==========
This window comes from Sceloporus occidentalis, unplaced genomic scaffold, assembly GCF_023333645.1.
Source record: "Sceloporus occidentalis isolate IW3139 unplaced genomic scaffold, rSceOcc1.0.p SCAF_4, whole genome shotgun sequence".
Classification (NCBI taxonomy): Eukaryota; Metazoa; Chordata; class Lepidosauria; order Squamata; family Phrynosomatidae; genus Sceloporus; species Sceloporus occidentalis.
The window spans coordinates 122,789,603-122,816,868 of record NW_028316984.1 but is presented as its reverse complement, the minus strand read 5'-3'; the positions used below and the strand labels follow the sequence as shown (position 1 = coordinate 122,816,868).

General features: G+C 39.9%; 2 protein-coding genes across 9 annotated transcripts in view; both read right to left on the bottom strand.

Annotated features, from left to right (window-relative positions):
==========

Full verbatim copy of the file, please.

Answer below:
This window comes from Sceloporus occidentalis, unplaced genomic scaffold, assembly GCF_023333645.1.
Source record: "Sceloporus occidentalis isolate IW3139 unplaced genomic scaffold, rSceOcc1.0.p SCAF_4, whole genome shotgun sequence".
Classification (NCBI taxonomy): Eukaryota; Metazoa; Chordata; class Lepidosauria; order Squamata; family Phrynosomatidae; genus Sceloporus; species Sceloporus occidentalis.
The window spans coordinates 122,789,603-122,816,868 of record NW_028316984.1 but is presented as its reverse complement, the minus strand read 5'-3'; the positions used below and the strand labels follow the sequence as shown (position 1 = coordinate 122,816,868).

General features: G+C 39.9%; 2 protein-coding genes across 9 annotated transcripts in view; both read right to left on the bottom strand.

Annotated features, from left to right (window-relative positions):